Can the Asos share price set new high on trebled profit?

by Jonathan Adams
Asos

Investors in the online fashion retailer Asos may well be hoping the company’s share price could be set for a run at its 2018 high of £76.30 after the company announced it had seen its profits more than treble. Results for the six months to February 28th published yesterday showed the group had booked pre-tax profits of £106.4 million compared to £30.1 million a year earlier. Sales were up 24% to £1.97 billion.

Asos has been one of the big winners of the lockdown periods over the last year as young fashion-conscious consumers spent money on comfortable and stylish home wear. The company estimates its “net Covid-19 benefit” at £48.5 million.

Asos was previously cautious on how well growth over the past year will hold up once lockdown periods end and its customers are again able to spend money on hospitality and holidays, leaving less for fashion. Traditional bricks-and-mortar rivals will also be expected to offer some more competition than they have been able to in recent months.

But the retailer’s management yesterday struck a bullish tone, saying it now expects to hold onto a good portion of its gains over the past year with online shopping habits becoming entrenched. It’s also optimistic over selling more higher-margin “going-out clothes”. A new label, AsYou, focused on “going out” fashion has been established in anticipation of the return to socialising over the months ahead.

In a statement released yesterday Asos said:

“We are confident that with the return to normal, underpinned by the successful vaccine rollout in key markets, we will see further strong momentum in this brand”.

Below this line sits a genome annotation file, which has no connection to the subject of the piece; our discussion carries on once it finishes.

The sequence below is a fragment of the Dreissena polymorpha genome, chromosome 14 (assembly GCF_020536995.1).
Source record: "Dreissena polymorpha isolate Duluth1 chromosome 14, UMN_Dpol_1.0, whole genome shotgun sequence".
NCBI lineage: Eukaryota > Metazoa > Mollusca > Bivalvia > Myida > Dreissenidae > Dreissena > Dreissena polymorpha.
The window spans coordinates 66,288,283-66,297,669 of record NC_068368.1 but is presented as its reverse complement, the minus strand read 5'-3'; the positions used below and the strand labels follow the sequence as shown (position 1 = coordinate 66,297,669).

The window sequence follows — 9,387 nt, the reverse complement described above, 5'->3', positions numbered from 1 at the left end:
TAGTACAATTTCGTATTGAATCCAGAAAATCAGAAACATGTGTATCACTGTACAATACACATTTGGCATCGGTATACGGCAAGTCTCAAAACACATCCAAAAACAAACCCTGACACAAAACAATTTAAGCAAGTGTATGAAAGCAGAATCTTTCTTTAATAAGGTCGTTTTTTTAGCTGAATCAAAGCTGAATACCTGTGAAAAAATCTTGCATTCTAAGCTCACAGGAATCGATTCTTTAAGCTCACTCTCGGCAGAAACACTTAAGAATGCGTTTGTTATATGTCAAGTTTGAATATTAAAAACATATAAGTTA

Despite the surge in sales and even more impressive leap in profits driving the Asos share price up by 165% since its low last March following the coronavirus market sell-off, the online retailer’s market capitalisation is still 36.5% off its record high. That was set back in March 2018 when Asos’s revenues and profits were both significantly lower than they are now. If the company can maintain positive sales momentum after the pandemic recedes investors will hope a new high can be targeted.

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Driving Asos’s record results over the six months were 95% growth in activewear sales, 69% growth in sales of loungewear ranges and 114% growth in cosmetics sales. The latter figure was boosted by the addition of new brands including The Ordinary and Charlotte Tilbury.

Asos chief executive Nick Beighton also noted promising signs customers are starting to buy outfits for days out and has started marketing “beer garden outfits”, ahead of pubs and restaurants being allowed to offer al fresco drinks and meals from next week.

The company also upped its full-year profits forecast “in line with first-half performance”. That equates to £190 million in adjusted pre-tax profits, not including the one-off cost of its acquisition of the Topshop brand from collapsed high street fashion group Arcadia.

Despite the positives, the Asos share price dropped by 3.4% yesterday. However, investors will remain confident over the long-term potential for significant further upside if the company’s recent trajectory is maintained. It has actively moved to distance itself from the supply lines scandal that engulfed online fast fashion rival Boohoo last year and has removed its brands from its websites. The company also yesterday said it plans to provide full transparency on the supply chains of newly acquired Arcadia brands Topshop, Topman, Miss Selfridge and HIIT.

The company also announced last night that it is to launch a £500 million sale of senior unsecured guaranteed convertible bonds with a five-year maturity paying between 0.5% and 1% interest a year. The debt issue will help finance the Arcadia acquisitions as well as potentially new acquisitions as well as funding organic growth.



Important
This article is for information purposes only.
Please remember that financial investments may rise or fall and past performance does not guarantee future performance in respect of income or capital growth; you may not get back the amount you invested.
There is no obligation to purchase anything but, if you decide to do so, you are strongly advised to consult a professional adviser before making any investment decisions.

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